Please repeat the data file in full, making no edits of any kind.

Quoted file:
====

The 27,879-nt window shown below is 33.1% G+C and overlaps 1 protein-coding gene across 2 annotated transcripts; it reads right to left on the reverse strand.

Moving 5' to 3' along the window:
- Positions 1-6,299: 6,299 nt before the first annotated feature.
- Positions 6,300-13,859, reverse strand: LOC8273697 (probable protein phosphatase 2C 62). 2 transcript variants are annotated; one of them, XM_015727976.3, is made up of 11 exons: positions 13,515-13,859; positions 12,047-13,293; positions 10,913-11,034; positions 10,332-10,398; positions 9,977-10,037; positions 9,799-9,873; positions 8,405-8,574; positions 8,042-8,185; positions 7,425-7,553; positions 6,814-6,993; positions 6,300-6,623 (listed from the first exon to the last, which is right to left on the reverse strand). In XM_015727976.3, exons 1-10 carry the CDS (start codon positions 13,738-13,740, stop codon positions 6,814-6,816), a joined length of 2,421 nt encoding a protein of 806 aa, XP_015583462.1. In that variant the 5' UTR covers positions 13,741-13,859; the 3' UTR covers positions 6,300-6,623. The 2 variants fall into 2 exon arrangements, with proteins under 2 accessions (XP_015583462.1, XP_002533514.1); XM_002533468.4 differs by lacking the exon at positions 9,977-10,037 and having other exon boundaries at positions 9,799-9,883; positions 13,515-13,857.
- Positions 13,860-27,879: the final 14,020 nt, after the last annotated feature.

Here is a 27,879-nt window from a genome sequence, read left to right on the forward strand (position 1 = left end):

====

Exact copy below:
The 27,879-nt window shown below is 33.1% G+C and overlaps 1 protein-coding gene across 2 annotated transcripts; it reads right to left on the reverse strand.

Moving 5' to 3' along the window:
- Positions 1-6,299: 6,299 nt before the first annotated feature.
- Positions 6,300-13,859, reverse strand: LOC8273697 (probable protein phosphatase 2C 62). 2 transcript variants are annotated; one of them, XM_015727976.3, is made up of 11 exons: positions 13,515-13,859; positions 12,047-13,293; positions 10,913-11,034; positions 10,332-10,398; positions 9,977-10,037; positions 9,799-9,873; positions 8,405-8,574; positions 8,042-8,185; positions 7,425-7,553; positions 6,814-6,993; positions 6,300-6,623 (listed from the first exon to the last, which is right to left on the reverse strand). In XM_015727976.3, exons 1-10 carry the CDS (start codon positions 13,738-13,740, stop codon positions 6,814-6,816), a joined length of 2,421 nt encoding a protein of 806 aa, XP_015583462.1. In that variant the 5' UTR covers positions 13,741-13,859; the 3' UTR covers positions 6,300-6,623. The 2 variants fall into 2 exon arrangements, with proteins under 2 accessions (XP_015583462.1, XP_002533514.1); XM_002533468.4 differs by lacking the exon at positions 9,977-10,037 and having other exon boundaries at positions 9,799-9,883; positions 13,515-13,857.
- Positions 13,860-27,879: the final 14,020 nt, after the last annotated feature.

Here is a 27,879-nt window from a genome sequence, read left to right on the forward strand (position 1 = left end):